Discovering presence as part of nurse educators' role modelling at a public Nursing college in the North West province
Background: Nursing students learn the science and art of nursing, including presence, from classroom content, using skills in practice, repeated interactions with patients, or by watching an experienced nurse interact with a patient. Nursing education must be open to nursing students and to the intricacies of nursing practice to provide the best education so that nursing students can construct the art and science of nursing practice. Nursing students must be educated to be sound practitioners in the “being” of nursing practice. If nurse educators model presence to nursing students, there will be an improvement in the quality of care to patients when nursing students are placed during their clinical training and once they go to work when they have completed their nursing programme. Purpose: The purpose of this research was to explore and describe nurse educators’ modelling of presence to nursing students at a public nursing college in the North West province. Method: The study followed a qualitative ethnographic research design with three data collection methods, namely shadowing, informal reflective conversations and field notes. Purposive sampling was done among a target population of nurse educators at a public nursing college of the North West province. Sample size was determined by data saturation. Data saturation was reached after shadowing four participants, each over a period of two days, and at least two informal reflective conversations with each participant. The informal reflective conversations were audio-recorded, transcribed verbatim, and analysed. Data collected through shadowing were captured in the form of field notes on a daily basis. Ethnographic data analysis was conducted, involving the research supervisors as co-coders together with an independent co-coder to validate the accuracy of the findings. Trustworthiness was ensured by credibility, dependability, confirmability and transferability, and the study adhered to the relevant ethics principles. Results: Five themes emerged from the data, each with five to seven sub-themes. The five themes are: (1) dedication and innovation in a difficult setting; (2) professional educator–student relationships; (3) teaching–learning strategies; (4) shared values modelled by nurse educators; and (5) principles derived from the presence that was modelled. Conclusion: Participants at the public nursing college modelled presence to some extent to nursing students despite facing various challenges in their work every day. They succeeded in modelling presence by being dedicated and innovative in the difficult nursing education setting of the public nursing college, maintaining a professional educator–student relationship, using specific teaching–learning strategies based on shared values, and allowing themselves to be guided by principles that resemble presence. The following relationships between the themes, sub-themes and above-mentioned conclusions emerged: nurse educators’ model “being professional‟, ‘’being facilitating, nurturing, caring and compassionate, encouraging and motivating‟, and ‘’being purposeful in their nursing education approach. Recommendations are made for nursing education, policy development and future research on measures to strengthen the modelling of presence by nurse educators at public nursing colleges.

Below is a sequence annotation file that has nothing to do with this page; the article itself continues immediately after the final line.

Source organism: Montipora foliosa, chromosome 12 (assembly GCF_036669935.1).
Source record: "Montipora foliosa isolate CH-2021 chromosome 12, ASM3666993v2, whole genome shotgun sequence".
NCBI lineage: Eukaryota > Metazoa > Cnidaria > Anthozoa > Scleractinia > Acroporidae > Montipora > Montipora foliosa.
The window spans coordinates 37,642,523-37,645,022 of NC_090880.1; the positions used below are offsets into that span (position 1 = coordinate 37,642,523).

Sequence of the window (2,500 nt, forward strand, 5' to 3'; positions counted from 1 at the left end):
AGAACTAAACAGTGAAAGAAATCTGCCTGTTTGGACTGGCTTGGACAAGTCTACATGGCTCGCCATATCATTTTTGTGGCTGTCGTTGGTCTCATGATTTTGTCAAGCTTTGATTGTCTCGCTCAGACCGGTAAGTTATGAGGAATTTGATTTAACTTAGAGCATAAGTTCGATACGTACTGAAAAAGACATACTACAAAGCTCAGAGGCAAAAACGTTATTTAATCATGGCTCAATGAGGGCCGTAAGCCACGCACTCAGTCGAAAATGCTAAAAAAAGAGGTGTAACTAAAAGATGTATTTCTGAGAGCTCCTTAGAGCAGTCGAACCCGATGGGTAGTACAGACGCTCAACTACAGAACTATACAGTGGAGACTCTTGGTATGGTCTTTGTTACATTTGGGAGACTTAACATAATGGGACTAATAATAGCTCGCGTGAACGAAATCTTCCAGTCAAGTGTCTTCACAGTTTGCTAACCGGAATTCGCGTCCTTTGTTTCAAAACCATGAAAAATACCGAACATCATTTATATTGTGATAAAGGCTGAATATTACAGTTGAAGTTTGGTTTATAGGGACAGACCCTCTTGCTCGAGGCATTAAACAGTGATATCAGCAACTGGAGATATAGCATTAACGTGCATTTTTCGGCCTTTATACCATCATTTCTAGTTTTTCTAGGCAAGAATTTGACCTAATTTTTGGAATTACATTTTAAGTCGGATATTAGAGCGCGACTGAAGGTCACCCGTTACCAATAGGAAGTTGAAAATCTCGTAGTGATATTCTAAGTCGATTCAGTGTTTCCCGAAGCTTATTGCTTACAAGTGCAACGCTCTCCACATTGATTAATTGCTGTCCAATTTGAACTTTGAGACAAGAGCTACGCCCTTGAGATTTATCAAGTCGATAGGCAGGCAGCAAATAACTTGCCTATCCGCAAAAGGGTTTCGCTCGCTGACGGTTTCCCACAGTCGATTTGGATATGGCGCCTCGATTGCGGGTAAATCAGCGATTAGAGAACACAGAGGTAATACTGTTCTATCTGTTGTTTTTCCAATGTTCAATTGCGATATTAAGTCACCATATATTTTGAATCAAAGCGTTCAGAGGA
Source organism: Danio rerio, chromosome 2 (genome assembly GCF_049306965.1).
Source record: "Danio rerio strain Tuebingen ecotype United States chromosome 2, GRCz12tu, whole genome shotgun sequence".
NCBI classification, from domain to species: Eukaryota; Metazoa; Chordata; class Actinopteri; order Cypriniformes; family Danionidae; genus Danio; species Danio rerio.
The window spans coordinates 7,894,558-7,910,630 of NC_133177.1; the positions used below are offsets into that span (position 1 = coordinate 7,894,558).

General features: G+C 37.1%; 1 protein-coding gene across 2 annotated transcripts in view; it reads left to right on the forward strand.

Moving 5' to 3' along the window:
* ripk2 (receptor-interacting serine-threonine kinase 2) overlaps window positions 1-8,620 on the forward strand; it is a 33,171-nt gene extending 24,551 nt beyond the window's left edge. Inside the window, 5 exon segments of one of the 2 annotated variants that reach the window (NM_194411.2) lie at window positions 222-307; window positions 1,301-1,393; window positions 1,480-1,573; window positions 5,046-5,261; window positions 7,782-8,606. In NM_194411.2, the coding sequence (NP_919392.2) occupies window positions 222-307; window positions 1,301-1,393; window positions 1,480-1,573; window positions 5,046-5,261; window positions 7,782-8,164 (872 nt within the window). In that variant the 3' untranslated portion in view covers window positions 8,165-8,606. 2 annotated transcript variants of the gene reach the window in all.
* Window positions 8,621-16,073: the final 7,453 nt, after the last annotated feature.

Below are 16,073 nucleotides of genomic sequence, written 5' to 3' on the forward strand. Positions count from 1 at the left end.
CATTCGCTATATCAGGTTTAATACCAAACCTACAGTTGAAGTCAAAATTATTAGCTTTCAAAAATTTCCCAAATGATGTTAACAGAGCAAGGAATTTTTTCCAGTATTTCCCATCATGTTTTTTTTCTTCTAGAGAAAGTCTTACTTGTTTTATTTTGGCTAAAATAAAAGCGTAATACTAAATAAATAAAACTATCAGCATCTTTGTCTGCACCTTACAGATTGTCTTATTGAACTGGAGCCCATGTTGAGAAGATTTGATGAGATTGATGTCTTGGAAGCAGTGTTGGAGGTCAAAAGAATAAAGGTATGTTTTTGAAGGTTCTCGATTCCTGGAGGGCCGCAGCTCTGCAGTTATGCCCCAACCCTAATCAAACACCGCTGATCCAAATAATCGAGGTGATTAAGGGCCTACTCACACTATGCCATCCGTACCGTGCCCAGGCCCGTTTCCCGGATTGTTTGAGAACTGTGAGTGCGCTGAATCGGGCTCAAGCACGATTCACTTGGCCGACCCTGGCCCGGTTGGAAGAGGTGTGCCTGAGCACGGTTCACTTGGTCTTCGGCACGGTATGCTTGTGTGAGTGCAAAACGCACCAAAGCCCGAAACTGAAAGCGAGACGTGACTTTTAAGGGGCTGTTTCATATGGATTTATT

- Health Sciences